Large-dimension aluminum diecastings, some of them known as “megacastings,” have gained significance in automotive design and manufacturing during recent production series – initially because they offered weight and time savings. Consolidating multiple components into singular structures reduces a vehicle’s overall mass, shortens a vehicle’s supply chain, saves material costs, and minimizes assembly steps. These advantages have emerged with particular importance in the design and production of battery-electric and hybrid-electric vehicles – Tesla Motors, notably, is producing entire chassis structures as aluminum castings – but the impact of automotive structural castings is not limited to those clean-sheet programs.
Now it emerges that producing large-dimension castings is influencing the assembly process in new ways, too. Removing casting sprues is an important finishing step for cast components. Conventionally, the sprues are separated from the main body of the part by punching the excess material out of the frame. This is possible and cost-effective with smaller parts that do not require complex or oversized punch machines.
But a diecast chassis frame is a single part that spans a wide area, so stamping out sprues calls for a more expensive and less flexible set-up.
SIR (Soluzioni Industriali Robotizzate) is an integrator that builds robotic work cells for foundries, automakers, and other manufacturers. Working with Hypertherm, a developer of welding systems, SIR has optimized a plasma cutting application using robotic arms.
In the installation that SIR has highlighted, plasma cutting is proving to be a “cost-effective and efficient alternative to punching for removing sprues in one-piece castings, offering convenience, cost savings, flexibility, and ease of use.”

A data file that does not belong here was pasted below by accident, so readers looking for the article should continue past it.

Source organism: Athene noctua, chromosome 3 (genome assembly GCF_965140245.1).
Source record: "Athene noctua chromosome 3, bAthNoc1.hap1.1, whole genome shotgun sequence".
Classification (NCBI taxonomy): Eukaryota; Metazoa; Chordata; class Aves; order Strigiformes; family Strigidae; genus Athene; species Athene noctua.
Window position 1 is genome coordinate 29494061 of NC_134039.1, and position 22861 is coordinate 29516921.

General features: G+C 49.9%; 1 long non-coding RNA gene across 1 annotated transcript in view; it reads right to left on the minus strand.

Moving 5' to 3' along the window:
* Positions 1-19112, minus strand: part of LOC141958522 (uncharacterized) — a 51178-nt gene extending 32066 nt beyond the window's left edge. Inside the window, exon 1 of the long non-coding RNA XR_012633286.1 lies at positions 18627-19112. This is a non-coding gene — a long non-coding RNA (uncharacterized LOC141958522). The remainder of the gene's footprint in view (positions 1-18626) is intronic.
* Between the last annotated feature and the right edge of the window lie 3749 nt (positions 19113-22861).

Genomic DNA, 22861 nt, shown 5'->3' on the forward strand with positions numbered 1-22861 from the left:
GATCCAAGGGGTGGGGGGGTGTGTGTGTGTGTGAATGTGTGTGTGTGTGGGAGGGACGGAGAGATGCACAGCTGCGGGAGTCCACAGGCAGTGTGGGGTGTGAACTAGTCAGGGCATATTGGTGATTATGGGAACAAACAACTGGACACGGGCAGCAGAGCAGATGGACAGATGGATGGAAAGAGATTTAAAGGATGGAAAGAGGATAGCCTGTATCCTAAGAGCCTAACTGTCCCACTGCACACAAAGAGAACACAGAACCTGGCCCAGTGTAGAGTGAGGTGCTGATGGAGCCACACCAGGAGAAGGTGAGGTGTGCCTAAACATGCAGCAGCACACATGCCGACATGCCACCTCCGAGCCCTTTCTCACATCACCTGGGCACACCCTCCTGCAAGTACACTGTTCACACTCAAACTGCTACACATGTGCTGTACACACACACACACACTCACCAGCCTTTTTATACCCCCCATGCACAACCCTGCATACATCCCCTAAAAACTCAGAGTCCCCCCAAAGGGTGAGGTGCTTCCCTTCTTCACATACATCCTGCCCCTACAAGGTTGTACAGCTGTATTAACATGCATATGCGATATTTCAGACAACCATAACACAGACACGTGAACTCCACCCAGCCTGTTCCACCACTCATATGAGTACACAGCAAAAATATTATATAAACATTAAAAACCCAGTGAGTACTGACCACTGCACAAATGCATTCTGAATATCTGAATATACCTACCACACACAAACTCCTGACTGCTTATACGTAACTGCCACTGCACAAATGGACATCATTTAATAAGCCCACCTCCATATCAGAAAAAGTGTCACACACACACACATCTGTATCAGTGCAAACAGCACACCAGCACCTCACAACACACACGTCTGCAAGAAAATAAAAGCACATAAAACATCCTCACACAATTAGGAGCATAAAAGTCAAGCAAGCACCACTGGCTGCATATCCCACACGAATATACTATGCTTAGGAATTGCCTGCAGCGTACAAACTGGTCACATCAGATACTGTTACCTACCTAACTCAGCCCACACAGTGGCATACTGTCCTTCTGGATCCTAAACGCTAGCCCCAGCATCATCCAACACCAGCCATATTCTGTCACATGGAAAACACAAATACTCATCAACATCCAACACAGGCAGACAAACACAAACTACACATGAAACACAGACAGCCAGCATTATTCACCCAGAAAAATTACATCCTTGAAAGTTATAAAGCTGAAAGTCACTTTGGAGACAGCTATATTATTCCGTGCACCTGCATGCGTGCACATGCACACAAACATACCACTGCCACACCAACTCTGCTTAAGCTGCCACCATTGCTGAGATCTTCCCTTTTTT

According to SIR the intrinsic function of robotic arms offers the ability to adapt to different types of cuts on different components, which results in cost savings in the process set-up. Also, the characteristics of the plasma torch guarantees lower consumption and costs than the alternatives. The process achieves clean cuts that require less grinding or deburring in subsequent finishing steps.
If the casting being processed is changed, there is no need to switch punching tools. Simply reprogramming the robot paths and the workpiece grippers and supports allows the process to continue.
SIR and Hypertherm are collaborating to optimize these applications to support cutting of sprues of different thicknesses, adjust cutting speeds, and improve cut quality. In the robotic-cell application recently developed by SIR for an automotive customer, plasma torches remove sprues from cast-aluminum front and rear half-frames. In addition to handling the workpiece, the robots handle cutting and removal of sprues and runners.
The installation is complemented by manual deburring cells, which is also set to be robotized in the future.
For the customer and SIR, the objective is to apply technologies that allow clean cuts with greater flexibility than conventional cutting processes. The cell offers a high adaptability for machining parts of different sizes and shapes, with high-quality and high-efficiency machining, anticipating a solution for diecasters or automotive customers evaluating how to handle large-dimension components.